“The few races I have done with no kids I am still thinking of them all the time so it’s not the same anymore. The amazing thing is I feel like I do it for them more than me. I feel excited that they get to have a mom who is a successful athlete, for them to have that inspiration and role model.”
Augaitis told Sunova Surfboards in a story on their website she also wants to encourage other moms to pursue their dreams. She does it because she can.
“I am curious what I can achieve in my new life,” she said. “I want to motivate other moms to get out there and get after whatever it is they want to do.
“It is not easy and it requires a community to help, but it is so possible. I am excited to show my kids what it’s like to have goals, to be part of a community, to travel and work as a team to get things done.”
‘If you want to make something work, you find the ways’: shooter Kiejko
Lynda Kiejko came by her love of pistol shooting honestly as her late father Rev. Bill Hare of Renfrew competed at the 1964 Tokyo, 1968 Mexico City and 1972 Munich Summer Olympics, earning the nickname of The Pistol-Packing Preacher. Her sister Dorothy Ludwig also is an Olympian, having shot at the 2012 London Summer Games.
Born in Winchester, ON., but living in Calgary, Kiejko represented Canada at the 2016 Rio de Janeiro and 2020 Tokyo Olympics and will be competing in her third Pan-Am Games in Santiago. She won two gold medals in Toronto in 2015 and one bronze in Santo Domingo in 2003.
For the past nine years, Kiejko has been a mom at the same time she has been winning medals and attending major multi-sport Games.
As much as she tries to manage her time well, she usually is able to train and compete because she isn’t afraid to ask for assistance. Her husband Kevin Kiejko always comes to the rescue.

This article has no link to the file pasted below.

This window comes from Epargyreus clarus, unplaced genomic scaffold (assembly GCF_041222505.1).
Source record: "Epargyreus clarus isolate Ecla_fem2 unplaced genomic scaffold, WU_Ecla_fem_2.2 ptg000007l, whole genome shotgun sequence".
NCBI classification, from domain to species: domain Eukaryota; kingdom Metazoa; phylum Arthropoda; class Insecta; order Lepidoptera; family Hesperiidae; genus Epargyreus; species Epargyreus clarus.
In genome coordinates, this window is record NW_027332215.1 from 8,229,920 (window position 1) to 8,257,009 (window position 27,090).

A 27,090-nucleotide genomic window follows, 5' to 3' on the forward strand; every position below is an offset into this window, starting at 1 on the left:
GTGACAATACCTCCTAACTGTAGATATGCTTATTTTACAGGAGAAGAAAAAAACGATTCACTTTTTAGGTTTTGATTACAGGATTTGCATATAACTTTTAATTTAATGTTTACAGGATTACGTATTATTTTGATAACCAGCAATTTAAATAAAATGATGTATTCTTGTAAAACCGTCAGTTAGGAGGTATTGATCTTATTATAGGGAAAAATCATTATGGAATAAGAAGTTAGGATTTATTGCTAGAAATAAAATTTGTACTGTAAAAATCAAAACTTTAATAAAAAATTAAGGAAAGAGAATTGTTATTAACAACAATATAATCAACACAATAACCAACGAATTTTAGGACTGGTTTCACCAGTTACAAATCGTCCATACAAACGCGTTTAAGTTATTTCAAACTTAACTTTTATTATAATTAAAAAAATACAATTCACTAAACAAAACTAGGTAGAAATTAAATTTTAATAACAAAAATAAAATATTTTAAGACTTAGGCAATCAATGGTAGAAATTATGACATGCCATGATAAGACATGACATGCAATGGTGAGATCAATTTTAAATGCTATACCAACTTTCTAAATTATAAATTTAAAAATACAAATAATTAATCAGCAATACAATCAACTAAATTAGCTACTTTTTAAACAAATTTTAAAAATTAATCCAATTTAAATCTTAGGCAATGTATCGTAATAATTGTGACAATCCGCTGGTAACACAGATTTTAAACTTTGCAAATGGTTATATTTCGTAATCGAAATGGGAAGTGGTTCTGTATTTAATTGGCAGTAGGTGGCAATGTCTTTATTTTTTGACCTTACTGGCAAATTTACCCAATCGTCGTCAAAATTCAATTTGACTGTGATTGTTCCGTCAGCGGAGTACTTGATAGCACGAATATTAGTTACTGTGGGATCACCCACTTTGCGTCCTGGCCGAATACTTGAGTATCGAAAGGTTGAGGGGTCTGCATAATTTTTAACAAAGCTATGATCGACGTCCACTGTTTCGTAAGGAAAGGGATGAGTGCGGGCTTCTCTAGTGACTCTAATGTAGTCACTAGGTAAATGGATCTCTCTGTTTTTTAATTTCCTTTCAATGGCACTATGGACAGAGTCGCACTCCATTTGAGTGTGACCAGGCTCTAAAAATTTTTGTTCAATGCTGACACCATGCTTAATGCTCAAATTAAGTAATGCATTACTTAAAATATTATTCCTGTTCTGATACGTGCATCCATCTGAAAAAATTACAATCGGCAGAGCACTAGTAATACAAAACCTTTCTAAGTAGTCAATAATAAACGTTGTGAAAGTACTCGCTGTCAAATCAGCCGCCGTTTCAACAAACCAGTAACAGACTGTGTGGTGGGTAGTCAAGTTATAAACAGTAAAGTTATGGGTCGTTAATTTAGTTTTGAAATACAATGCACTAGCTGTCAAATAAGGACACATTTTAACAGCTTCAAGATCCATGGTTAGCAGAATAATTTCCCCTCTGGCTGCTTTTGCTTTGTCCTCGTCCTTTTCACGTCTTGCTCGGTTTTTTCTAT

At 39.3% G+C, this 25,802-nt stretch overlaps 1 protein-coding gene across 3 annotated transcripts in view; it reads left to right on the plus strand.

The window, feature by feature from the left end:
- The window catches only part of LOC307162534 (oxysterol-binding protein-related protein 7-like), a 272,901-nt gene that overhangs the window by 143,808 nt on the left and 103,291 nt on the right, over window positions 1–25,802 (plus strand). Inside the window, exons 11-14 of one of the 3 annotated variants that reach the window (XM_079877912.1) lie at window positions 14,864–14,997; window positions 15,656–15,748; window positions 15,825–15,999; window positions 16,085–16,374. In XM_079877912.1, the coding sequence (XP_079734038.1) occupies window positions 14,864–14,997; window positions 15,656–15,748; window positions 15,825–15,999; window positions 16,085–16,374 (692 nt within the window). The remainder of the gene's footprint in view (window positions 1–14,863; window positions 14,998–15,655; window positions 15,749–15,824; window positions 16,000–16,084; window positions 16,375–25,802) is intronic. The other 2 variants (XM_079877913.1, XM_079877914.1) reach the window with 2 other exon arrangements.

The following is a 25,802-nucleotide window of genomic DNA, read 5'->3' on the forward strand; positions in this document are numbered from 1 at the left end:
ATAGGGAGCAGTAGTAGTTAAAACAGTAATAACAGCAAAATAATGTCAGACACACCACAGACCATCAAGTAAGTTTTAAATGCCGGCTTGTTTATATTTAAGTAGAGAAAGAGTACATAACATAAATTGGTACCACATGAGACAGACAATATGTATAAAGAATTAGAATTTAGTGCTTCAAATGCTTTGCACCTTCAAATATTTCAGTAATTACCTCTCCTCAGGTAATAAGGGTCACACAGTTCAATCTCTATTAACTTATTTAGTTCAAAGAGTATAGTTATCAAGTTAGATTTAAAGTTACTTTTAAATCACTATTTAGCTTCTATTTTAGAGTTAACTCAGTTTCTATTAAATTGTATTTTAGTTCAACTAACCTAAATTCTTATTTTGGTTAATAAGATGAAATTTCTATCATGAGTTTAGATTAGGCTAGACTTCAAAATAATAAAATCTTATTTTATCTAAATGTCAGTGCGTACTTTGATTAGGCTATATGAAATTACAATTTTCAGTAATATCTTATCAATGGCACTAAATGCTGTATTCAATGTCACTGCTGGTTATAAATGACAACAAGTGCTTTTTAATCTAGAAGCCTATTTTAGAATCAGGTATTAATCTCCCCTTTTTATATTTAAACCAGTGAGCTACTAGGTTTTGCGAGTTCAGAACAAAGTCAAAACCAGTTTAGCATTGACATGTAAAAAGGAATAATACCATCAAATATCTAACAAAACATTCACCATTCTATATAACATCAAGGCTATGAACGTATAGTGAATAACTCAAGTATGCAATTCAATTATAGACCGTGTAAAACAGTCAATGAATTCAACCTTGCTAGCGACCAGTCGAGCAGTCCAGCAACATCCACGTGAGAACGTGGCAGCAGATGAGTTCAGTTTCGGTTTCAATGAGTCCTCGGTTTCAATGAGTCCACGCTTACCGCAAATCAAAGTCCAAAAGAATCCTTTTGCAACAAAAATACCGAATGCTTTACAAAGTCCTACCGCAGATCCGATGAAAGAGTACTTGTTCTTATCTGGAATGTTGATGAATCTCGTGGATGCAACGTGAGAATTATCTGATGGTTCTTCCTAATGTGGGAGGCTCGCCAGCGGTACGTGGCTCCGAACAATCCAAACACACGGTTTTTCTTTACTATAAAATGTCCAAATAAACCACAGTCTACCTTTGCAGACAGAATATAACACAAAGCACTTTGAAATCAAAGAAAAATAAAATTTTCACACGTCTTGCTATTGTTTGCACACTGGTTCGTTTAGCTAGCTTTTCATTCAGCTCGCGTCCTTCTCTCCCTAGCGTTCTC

Lynda Kiejko, a civil engineer, told reporter Scott Cruickshank in a 2021 story that Kevin is the “greatest husband of all time.”
When Lynda was pregnant with her first child in 2014, her due date was shortly before the Commonwealth Games in Glasgow, Scotland. But she was steadfast on going to the Games, where she placed fifth in the 10-metre air pistol.
For the 2020 Canadian Olympic trials, she brought three-month-old son Logan. Whenever Logan had an issue, she would step away from the range and solve the problem.
“My parents were that example for me – if you want to make something work, you find the ways. If things don’t turn out the way you want, at least you tried. If things do turn out, even better.”
Martin Cleary has written about amateur sports for 50 years. A past Canadian sportswriter of the year and Ottawa Sports Awards Lifetime Achievement in Sport Media honouree, Martin retired from full-time work at the Ottawa Citizen in 2012, but continued to write a bi-weekly “High Achievers” column for the Citizen/Sun.
When the pandemic struck, Martin created the High Achievers “Stay-Safe Edition” to provide some positive news during tough times, via his Twitter account at first and now here at OttawaSportsPages.ca.
Martin can be reached by e-mail at email@example.com and on Twitter @martincleary.